The harvesting of data about people, organizations, and things and their transformation into a form of capital is often described as a process of “accumulation by dispossession,” a pervasive loss of rights buttressed by predatory practices and legal violence. Yet this argument does not square well with the fact that enrollment into digital systems is often experienced as a much more benign process: signing up for a “free” service, responding to a “friend’s” invitation, or being encouraged to “share” content. In (...) this paper, we focus on the centrality of gifting and reciprocity to the business model and cultural imagination of digital capitalism. Relying on historical narratives and in-depth interviews with the designers and critics of digital systems, we explain the cultural genesis of these “give-to-get” relationships and analyze the socio-technical channels that structure them in practice. We suggest that the economic relation that develops as a result of a digital gift offering not only masks the structural asymmetry between giver and gifted but also permits the creation of the new commodity of personal data, obfuscates its true value, and naturalizes its private appropriation. We call this unique regime “accumulation by gift.”. (shrink)
Upon what kind of moral order does capitalism rest? Conversely, does the market give rise to a distinctive set of beliefs, habits, and social bonds? These questions are certainly as old as social science itself. In this review, we evaluate how today's scholarship approaches the relationship between markets and the moral order. We begin with Hirschman's characterization of the three rival views of the market as civilizing, destructive, or feeble in its effects on society. We review recent work at the (...) intersection of sociology, economics, and political economy and show that these views persist both as theories of market society and moral arguments about it. We then argue that a fourth view, which we call moralized markets, has become increasingly prominent in economic sociology. This line of research sees markets as cultural phenomena and moral projects in their own right, and seeks to study the mechanisms and techniques by which such projects are realized in practice. (shrink)
Machine learning algorithms reshape how people communicate, exchange, and associate; how institutions sort them and slot them into social positions; and how they experience life, down to the most ordinary and intimate aspects. In this article, we draw on examples from the field of social media to review the commonalities, interactions, and contradictions between the dispositions of people and those of machines as they learn from and make sense of each other.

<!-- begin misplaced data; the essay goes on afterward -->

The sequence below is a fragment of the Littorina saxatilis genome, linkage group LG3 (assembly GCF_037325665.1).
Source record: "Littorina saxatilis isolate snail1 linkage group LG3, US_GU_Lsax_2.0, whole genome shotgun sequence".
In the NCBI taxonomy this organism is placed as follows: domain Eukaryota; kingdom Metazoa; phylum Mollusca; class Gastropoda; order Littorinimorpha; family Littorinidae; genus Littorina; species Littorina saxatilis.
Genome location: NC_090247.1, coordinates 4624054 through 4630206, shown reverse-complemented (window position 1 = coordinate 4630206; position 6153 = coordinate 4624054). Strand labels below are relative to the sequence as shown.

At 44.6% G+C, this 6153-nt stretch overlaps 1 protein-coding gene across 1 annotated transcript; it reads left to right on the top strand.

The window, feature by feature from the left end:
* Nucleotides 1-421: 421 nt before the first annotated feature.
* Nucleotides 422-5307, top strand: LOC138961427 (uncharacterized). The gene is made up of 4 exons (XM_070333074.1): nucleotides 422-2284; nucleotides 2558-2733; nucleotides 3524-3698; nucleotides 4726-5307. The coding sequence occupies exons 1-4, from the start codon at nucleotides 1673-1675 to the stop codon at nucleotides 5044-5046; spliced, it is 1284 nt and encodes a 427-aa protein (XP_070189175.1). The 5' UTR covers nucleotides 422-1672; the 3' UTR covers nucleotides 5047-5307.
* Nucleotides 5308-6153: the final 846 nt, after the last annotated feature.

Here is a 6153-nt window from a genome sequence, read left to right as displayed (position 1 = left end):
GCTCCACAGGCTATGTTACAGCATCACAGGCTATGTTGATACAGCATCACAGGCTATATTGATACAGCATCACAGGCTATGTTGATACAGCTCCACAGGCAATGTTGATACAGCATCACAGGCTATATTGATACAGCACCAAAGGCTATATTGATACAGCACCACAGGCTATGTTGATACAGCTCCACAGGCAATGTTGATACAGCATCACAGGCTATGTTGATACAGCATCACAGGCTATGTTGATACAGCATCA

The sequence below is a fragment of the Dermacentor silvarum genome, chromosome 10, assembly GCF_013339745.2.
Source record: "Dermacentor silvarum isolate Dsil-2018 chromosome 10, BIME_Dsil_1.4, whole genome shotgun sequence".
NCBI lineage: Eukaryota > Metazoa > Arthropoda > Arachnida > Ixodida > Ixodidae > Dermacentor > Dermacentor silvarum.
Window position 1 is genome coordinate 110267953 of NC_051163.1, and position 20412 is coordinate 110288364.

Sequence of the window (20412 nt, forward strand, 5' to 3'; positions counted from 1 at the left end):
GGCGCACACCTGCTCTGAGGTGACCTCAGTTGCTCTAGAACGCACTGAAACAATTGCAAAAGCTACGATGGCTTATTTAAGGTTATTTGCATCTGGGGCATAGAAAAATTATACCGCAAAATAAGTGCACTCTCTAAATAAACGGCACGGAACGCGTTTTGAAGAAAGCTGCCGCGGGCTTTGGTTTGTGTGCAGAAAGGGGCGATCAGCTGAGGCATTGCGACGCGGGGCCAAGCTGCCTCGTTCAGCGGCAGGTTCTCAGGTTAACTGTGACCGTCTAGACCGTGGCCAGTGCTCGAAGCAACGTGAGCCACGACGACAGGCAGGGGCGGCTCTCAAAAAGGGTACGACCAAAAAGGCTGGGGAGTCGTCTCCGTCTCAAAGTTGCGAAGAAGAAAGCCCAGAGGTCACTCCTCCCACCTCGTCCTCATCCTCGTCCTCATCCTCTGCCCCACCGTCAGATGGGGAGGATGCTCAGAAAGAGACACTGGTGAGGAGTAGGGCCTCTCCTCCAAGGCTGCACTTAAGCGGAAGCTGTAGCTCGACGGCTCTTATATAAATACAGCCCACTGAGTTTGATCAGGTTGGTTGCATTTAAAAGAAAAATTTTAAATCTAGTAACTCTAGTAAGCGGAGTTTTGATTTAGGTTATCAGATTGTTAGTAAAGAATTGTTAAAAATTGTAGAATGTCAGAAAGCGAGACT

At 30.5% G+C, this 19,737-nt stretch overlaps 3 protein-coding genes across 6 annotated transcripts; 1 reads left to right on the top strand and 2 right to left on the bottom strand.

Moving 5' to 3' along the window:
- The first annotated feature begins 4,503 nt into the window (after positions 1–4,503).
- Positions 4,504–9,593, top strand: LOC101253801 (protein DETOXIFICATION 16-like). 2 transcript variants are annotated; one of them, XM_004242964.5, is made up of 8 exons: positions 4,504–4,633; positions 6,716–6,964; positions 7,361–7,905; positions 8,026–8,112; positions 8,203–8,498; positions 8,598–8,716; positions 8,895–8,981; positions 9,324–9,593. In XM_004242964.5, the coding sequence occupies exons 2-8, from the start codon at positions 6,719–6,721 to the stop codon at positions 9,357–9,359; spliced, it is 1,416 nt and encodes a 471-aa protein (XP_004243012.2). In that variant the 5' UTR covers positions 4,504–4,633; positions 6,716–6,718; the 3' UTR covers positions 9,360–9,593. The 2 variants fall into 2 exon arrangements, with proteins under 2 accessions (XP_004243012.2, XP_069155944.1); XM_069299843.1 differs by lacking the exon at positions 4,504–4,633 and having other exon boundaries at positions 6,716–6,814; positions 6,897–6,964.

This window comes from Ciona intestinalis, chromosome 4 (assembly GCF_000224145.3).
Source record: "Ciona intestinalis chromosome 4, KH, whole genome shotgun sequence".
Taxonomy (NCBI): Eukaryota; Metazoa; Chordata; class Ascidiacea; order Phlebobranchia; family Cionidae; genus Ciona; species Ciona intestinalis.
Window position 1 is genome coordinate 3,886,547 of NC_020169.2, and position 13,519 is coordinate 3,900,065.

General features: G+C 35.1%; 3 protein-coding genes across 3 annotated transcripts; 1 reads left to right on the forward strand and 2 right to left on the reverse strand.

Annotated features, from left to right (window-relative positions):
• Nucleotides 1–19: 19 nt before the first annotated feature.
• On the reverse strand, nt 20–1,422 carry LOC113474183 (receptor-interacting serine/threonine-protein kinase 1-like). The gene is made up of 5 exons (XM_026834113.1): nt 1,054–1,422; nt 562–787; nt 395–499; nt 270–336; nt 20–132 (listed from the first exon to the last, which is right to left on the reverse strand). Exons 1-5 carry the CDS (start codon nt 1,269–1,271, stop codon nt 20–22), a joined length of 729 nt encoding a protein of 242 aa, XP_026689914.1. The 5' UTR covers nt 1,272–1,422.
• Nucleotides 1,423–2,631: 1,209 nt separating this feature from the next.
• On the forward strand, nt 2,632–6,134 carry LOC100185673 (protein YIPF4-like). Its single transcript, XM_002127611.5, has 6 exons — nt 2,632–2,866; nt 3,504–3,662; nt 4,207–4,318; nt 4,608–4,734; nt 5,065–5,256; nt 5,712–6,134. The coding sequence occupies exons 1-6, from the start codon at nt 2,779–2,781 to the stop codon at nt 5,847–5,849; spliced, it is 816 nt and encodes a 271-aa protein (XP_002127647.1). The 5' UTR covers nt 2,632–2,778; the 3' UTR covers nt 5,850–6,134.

This article draws on historical material to examine the co-evolution of economic science and business education over the course of the twentieth century, showing that fields evolve not only through internal struggles but also through struggles taking place in adjacent fields. More specifically, we argue that the scientific strategies of business schools played an essential—if largely invisible and poorly understood—role in major transformations in the organization and substantive direction of social-scientific knowledge, and specifically economic knowledge, in twentieth century America. We (...) use the Wharton School as an illustration of the earliest trends and dilemmas (ca. 1900–1930), when business schools found themselves caught between their business connections and their striving for moral legitimacy in higher education. Next, we look at the creation of the Carnegie Tech Graduate School of Industrial Administration after World War II. This episode illustrates the increasingly successful claims of social scientists, backed by philanthropic foundations, on business education and the growing appeal of “scientific” approaches to decision-making and management. Finally, we argue that the rise of the Graduate School of Business at the University of Chicago from the 1960s onwards (and its closely related cousin at the University of Rochester) marks the decisive ascendancy of economics, and particularly financial economics, in business education over the other behavioral disciplines. We document the key role of these institutions in diffusing “Chicago-style” economic approaches—offering support for deregulatory policies and popularizing narrowly financial understandings of the firm—that sociologists have described as characteristic of the modern neo liberal regime. (shrink)